Increasingly hospitals and physician offices are converting to electronic records. There are risks and benefits to this method of documenting medical information.
1. Most EHR (Electronic Health Records) software systems have the ability to ‘auto-populate’ data fields. A key data element, such as an allergy to penicillin, need only be entered into the record once and it will be automatically entered into every other area of the record which requires allergy information. When the wrong information is entered into one of these key fields, that error will be auto-populated throughout the record and may cause medical error. The reviewing attorney should be aware of this weakness in electronic records and its connection with adverse events.
2. All facilities which have converted to EHR need to have tested protocols which allow all practitioners to continue documenting smoothly during those times when the EHR system is ‘down’. When reviewing a copy of an electronic record, the attorney should note any unusual gaps in the record since those gaps may indicate a systems issue and the existence of (or lack of) manual records produced during those gaps.
3. One of the most obvious benefits of computerized medical records is the creation of legible records. Printed records are completely legible, therefore eliminating the confusion caused by guessing at the meaning of handwritten words.
4. The identities of the healthcare providers are easy to determine, as each entry is followed by either initials or a full name and status MD, RN, LPN and so on). If the entry is followed by initials, somewhere else in the document the person’s full name will appear.
5. A New Jersey hospital employee, Enzima Obie, undergoing testing in anticipation of surgery received a false positive HIV test result. A second test returned a negative result, leading her physicians to conclude that the false positive was related to her recent case of malaria. A suit ensued after a lab employee reported the first test result to the employee’s supervisor. HIV test results were kept in a binder that could be viewed by any hospital employee. When Obie applied to return to work after surgery, her supervisor advised her that she would be placed on a preferred hiring list, but she was never rehired even though there were several vacancies she was qualified to fill. After a 10-day trial, the jury found the hospital violated the Aids Assistance Act and awarded $200,000 in compensatory damages.
6. Computerized medical records pose new challenges to the healthcare provider’s ethical and legal obligation to safeguard confidential information and comply with the provisions of the HIPAA. In 2011, Massachusetts General Hospital was fined a million dollars after one of its medical residents accidentally left a laptop computer on a subway train. The computer contained patient data.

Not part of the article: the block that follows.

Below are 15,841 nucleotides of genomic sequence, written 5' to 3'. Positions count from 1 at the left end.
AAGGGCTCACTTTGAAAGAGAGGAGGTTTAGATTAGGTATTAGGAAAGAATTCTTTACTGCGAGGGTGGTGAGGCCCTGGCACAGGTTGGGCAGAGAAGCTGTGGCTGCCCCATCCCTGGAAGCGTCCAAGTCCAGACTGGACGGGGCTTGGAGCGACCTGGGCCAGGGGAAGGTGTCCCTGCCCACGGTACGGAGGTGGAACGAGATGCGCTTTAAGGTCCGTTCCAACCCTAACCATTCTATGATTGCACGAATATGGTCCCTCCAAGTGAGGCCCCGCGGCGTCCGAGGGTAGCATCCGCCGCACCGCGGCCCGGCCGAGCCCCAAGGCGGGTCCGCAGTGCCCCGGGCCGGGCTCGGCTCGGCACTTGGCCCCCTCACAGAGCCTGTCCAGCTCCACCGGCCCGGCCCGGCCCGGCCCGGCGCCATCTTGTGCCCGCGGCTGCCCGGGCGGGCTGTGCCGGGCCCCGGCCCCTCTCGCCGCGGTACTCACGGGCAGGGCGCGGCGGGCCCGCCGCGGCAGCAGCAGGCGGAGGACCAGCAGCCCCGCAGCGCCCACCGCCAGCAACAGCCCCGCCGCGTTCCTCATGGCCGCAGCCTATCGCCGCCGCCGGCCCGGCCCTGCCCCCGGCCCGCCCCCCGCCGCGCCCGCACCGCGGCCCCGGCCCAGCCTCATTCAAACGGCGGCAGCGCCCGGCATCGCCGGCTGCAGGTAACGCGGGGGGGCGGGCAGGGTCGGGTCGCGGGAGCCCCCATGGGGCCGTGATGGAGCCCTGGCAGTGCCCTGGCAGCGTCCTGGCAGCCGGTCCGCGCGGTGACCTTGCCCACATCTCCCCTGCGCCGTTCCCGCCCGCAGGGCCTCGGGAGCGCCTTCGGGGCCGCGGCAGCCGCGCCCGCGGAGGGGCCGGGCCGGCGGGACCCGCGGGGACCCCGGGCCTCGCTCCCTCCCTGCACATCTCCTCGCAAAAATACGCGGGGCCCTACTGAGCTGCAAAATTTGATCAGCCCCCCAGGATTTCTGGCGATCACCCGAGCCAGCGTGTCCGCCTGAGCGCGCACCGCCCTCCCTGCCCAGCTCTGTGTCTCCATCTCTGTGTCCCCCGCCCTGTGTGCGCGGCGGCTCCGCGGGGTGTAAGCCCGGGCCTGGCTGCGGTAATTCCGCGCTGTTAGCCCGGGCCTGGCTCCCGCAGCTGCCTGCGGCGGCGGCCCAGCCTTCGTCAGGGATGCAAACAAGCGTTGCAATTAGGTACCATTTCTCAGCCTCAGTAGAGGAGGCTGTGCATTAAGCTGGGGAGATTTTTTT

7. Dedicated hackers may breach the security of electronic health records, gaining access to potentially embarrassing details about an individual.
8. Physician and nursing resistance to the use of computers is a factor that complicates the introduction of computers to a healthcare setting. Partial use of the computer and partial use of handwritten entries can create a confusing record.
9. Computer systems may become unavailable due to unexpected crashes or routine downtime. Medical information becomes inaccessible during these times, creating potential for medical errors.
10. The adage “garbage in, garbage out” applies to the computer medical record just as it does to other aspects of computer programming. Attorneys and healthcare personnel must guard against the temptation to deify the computer. Meaningless documentation can also be generated when templates are used without modification or individualization.
11. There are dangers in using templates, or copying and pasting information into an EHR system. There are dangers in providers sharing logins. There are dangers in providers modifying or deleting electronic entries after the fact of treatment. There are dangers in a hospital having several EHR systems that do not communicate with each other. Data can be corrupted or lost.
Pat Iyer and Lee Houston, two legal nurse consultants, created a practical program on how to analyze computerized medical records. . Computerized Medical Records: Medical Legal Analysis is an all new one hour multimedia program geared to attorneys and legal nurse consultants. You’ll come away with concrete suggestions for making it easier to review records on the computer monitor. Buy the CD, MP3 audiofile, replay or transcript. Get details about a computerized medical records webinar here.